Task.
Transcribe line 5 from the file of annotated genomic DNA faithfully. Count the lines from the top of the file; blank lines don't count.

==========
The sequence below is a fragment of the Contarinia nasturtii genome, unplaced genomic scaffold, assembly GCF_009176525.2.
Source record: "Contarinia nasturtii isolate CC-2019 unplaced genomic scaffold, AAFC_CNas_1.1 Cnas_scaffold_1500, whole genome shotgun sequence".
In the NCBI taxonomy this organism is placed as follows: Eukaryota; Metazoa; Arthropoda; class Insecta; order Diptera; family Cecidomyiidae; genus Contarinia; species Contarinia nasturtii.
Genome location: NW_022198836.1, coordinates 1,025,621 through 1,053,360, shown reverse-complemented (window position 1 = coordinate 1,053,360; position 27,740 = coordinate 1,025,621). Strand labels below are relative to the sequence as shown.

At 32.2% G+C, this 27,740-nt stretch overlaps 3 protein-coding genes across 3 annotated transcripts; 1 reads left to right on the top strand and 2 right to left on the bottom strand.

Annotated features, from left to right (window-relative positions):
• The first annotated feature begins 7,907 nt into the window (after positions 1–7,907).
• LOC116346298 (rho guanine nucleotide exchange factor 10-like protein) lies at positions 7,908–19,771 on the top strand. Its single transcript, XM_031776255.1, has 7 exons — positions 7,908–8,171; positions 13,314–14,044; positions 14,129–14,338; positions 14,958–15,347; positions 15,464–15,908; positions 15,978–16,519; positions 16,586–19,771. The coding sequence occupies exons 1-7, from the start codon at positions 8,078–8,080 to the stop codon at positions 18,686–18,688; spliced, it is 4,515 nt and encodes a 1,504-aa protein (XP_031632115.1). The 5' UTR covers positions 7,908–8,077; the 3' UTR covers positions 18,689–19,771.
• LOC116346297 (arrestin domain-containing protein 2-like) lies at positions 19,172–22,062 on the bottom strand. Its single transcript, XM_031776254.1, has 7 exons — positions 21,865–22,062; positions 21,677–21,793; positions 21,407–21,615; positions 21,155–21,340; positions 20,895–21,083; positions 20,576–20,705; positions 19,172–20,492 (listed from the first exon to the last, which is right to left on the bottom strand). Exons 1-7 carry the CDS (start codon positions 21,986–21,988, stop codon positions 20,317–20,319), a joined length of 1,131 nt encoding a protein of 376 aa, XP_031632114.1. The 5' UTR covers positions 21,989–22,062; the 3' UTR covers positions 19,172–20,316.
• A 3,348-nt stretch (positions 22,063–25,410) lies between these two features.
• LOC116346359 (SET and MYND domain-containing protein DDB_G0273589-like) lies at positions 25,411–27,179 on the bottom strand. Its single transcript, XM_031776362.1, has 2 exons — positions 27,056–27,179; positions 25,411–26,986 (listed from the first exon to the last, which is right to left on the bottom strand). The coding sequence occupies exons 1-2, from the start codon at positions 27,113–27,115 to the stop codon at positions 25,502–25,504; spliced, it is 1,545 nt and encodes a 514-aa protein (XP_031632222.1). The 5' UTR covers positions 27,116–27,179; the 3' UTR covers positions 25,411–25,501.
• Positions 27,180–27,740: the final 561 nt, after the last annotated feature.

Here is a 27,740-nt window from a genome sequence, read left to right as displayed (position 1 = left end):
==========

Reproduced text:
At 32.2% G+C, this 27,740-nt stretch overlaps 3 protein-coding genes across 3 annotated transcripts; 1 reads left to right on the top strand and 2 right to left on the bottom strand.